The Dodge Charger Daytona SRT EV Concept Looks Surprisingly Production-Like

Charger Daytona Ev Topshot

As I walked through Detroit Auto Show security into Huntington Place, a grey glimmer caught my eye. Sitting on the turntable at the Stellantis stand was the Dodge Charger Daytona SRT EV concept, largely free of people gathering around it. It was time for a close-up.

The first thing I noticed about Dodge’s electric muscle car is just how big this thing is. It genuinely has its own gravitational pull. Between sheer dimensions and styling proportions, the Charger Daytona SRT EV is so much more imposing than a Challenger in a way that really needs to be seen to believe.

Dodge Charger Daytona Flank
Photo credit: Thomas Hundal

Of equal importance, there’s a lot of stuff on this concept that seems near-production. For instance, most concept cars don’t have mirrors. The Charger Daytona SRT EV has exterior mirrors and a frit band for an interior rearview mirror. While the mirrors on the car don’t look feasible, the fact that an opening in each door exists where production spec-mirrors could mount to is incredible.

Look even closer, and more intriguing details emerge. There are aero curtain outlets in the front wheel well liners, a fairly common trend in new cars that’s surprising to see on a concept. The fender liner has to be punched out, then a duct needs to be crafted, then space needs to be made in the front bumper for an inlet. It’s a lot of effort for something not really needed on a show car.

Charger Daytona EV front wheel
Photo credit: Thomas Hundal

Also not needed on show cars? Front and rear bumpers with actual shutlines. Even in the custom car community, it’s tradition to blend panels to be seamless using filler, welding, or brazing. More intriguingly, the shutlines seem to follow established Dodge design language. The Challenger has a massive nosecone, while the current Charger features similar rear bumper shutlines. It’s an interesting case of manufacturing necessities becoming brand DNA.

It’s also worth noting what the electric age has done to show cars. In the past, many concepts were pushers, essentially undriveable sculptures that only needed to look pretty. It’s incredibly expensive and time-consuming to fabricate a driveshaft, axle shafts, differential mounts, engine mounts, steering systems, and all the stuff needed to make a car drive. With EV platforms, much of the mechanicals are essentially pre-fabricated. I wouldn’t be terribly surprised to see more and more functional EV concepts in the future.

Img 3316
Photo credit: Thomas Hundal

All in all, I wouldn’t be surprised if Dodge unveils a production EV that looks really similar to the Charger Daytona SRT EV concept. The fundamentals are largely there, with tweaks to lighting, mirrors, the interior, and anything necessary for homologation needed for such a beast to theoretically enter production. However, we could also see something entirely different. Look at all the tweaks the Volkswagen ID.Concept underwent to become the ID.3. Either way, it’ll be fun to look back on the Dodge Charger Daytona EV concept in 2024 and see what cues made it onto the showroom floor.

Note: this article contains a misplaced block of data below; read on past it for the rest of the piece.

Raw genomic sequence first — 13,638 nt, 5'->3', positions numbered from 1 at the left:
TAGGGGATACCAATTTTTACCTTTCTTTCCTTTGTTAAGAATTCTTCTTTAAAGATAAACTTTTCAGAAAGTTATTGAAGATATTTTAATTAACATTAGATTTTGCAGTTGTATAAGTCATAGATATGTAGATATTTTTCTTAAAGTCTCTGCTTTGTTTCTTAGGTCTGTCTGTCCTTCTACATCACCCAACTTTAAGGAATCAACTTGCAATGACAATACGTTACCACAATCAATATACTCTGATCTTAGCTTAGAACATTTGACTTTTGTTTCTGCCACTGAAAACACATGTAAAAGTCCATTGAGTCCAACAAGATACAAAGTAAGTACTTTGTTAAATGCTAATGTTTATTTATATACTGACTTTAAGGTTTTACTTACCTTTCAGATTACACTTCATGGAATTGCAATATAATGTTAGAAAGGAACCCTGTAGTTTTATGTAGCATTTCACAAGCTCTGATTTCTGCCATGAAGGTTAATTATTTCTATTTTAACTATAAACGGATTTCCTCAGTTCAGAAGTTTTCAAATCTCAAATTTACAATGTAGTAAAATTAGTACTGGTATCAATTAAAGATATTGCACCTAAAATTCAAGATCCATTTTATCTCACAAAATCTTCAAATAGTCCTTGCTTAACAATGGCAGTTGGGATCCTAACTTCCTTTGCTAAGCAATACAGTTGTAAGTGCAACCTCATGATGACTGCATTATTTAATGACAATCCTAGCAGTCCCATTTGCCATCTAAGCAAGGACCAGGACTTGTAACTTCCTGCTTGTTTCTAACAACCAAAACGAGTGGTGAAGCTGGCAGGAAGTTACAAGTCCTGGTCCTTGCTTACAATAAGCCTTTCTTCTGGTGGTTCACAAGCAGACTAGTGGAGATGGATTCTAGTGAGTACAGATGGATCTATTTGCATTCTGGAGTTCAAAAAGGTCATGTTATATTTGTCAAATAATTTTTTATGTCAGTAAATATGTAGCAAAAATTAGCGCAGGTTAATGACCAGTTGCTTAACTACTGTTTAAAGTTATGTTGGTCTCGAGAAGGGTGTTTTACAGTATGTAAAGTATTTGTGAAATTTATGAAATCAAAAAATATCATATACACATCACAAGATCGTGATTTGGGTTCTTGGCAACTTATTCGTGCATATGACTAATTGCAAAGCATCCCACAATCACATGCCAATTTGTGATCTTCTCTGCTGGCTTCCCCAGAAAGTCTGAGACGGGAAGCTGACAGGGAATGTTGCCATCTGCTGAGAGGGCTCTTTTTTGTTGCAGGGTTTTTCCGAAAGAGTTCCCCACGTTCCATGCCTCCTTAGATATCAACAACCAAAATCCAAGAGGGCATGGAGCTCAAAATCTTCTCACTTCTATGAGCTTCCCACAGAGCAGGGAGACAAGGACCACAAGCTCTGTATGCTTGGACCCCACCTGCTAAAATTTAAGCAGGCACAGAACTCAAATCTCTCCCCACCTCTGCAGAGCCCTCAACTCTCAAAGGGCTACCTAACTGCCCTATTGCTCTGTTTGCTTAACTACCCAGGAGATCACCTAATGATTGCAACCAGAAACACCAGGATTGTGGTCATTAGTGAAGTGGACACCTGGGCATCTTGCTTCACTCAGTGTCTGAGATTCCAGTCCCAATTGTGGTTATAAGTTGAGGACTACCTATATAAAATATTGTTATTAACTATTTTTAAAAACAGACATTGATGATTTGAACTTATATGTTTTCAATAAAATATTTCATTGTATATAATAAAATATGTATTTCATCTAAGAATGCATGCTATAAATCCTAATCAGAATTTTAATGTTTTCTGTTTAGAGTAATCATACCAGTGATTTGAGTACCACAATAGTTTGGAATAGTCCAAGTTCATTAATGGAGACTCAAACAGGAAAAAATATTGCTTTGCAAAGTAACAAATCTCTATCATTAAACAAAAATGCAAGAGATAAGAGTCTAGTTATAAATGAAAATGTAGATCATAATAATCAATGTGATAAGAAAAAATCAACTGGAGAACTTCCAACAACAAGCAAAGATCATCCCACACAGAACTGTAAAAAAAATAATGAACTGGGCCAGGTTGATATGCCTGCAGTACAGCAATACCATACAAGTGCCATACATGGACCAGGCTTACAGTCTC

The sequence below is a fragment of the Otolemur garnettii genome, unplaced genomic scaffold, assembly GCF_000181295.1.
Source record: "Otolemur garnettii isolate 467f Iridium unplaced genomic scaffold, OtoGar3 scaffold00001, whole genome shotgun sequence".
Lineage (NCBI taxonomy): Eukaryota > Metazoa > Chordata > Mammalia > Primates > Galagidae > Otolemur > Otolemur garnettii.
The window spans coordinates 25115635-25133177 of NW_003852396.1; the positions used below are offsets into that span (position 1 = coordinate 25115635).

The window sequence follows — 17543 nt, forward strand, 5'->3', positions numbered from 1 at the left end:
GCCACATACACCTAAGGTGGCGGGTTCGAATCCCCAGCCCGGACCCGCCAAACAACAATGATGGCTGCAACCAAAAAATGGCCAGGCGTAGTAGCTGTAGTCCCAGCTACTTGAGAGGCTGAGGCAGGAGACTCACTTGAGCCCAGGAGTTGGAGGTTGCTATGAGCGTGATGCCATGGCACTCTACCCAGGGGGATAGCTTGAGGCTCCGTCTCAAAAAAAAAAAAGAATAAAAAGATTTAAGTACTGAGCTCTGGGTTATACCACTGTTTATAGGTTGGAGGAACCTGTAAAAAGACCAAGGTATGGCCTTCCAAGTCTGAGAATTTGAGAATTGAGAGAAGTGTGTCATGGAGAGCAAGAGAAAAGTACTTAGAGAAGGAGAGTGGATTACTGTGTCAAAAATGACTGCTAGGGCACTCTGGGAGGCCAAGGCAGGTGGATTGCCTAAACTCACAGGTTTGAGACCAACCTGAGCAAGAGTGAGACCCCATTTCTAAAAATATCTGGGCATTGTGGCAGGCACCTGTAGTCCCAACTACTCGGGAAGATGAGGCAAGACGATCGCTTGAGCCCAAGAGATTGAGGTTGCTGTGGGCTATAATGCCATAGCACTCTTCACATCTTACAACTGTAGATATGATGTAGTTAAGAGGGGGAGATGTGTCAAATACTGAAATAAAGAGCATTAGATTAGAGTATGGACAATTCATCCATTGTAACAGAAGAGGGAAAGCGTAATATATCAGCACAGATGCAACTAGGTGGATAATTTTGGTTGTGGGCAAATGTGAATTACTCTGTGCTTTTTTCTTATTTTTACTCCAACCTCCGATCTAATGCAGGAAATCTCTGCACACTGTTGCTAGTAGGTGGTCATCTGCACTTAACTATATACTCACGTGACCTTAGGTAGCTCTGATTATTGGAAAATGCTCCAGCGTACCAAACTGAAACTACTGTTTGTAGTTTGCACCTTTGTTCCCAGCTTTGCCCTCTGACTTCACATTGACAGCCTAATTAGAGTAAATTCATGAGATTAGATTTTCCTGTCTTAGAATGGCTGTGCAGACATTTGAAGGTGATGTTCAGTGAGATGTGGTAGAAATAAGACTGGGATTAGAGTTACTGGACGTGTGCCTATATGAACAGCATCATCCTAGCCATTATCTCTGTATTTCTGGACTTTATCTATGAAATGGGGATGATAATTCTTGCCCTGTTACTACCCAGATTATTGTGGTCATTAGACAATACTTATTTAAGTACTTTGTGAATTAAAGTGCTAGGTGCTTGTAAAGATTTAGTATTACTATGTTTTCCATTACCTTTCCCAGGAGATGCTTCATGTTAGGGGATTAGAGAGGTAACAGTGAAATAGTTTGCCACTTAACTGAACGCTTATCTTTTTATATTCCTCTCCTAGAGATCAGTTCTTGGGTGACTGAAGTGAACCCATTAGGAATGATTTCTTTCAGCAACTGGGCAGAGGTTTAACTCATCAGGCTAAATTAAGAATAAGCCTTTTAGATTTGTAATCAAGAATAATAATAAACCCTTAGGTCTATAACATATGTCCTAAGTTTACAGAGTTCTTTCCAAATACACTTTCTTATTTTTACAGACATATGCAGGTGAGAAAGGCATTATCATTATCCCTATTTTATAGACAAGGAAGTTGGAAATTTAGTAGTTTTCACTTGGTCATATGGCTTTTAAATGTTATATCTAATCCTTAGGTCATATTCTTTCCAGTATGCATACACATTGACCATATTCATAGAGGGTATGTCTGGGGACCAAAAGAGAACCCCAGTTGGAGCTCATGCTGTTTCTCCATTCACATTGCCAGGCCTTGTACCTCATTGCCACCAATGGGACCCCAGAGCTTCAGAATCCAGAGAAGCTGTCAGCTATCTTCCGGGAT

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28 Responses

  1. There seems to be a new EV trend of having the headlight go the full width of the grill, especially on bigger vehicles (F-150 Lightning, Rivan, Hummer, Lyriq, etc.). Maybe I’m nitpicking, but it seems like some sort of unwritten rule to include in the design, and ends up distracting from the rest of the design more often than not. Otherwise, a great looking car.

  2. Nice to see other people paying attention to those sorts of production level details – Honda regularly takes pre-production cars, gussies them up a bit and calls them “concepts”. Inner door panels are another good place to look – you don’t spend many thousands of dollars to stamp inner door panel sheetmetal for a concept car.

  3. Sounds like a plan there Julia…But the REAL money is in selling your dirty panties. I know a girl who has made 184,000 dollars doing that, and she has only been doing it for 2 weeks….See Clara’s post above for details…

  4. Whatever it is, and no matter how it’s powered, no one would complain if it were called a Charger. Also, remind me what the emblem is? All I see is the Flash yelling.

  5. Actually, those very well could be production mirrors. One of the cheats to get fuel mileage/range up is increasingly tiny mirrors and those stupid camera mirrors.
    That mirror VERY clearly has an integrated camera. That entire black plastic section at the bottom. The C shaped cutout near the edge is not signal, it’s camera. Same with the lack of the interior rear view; more likely it will have an always-on ‘backup’ camera wired to a shitty LCD. (Gods I fucking hate that trend. Almost as much as I hate that there is no rear visibility at all on anything any more.)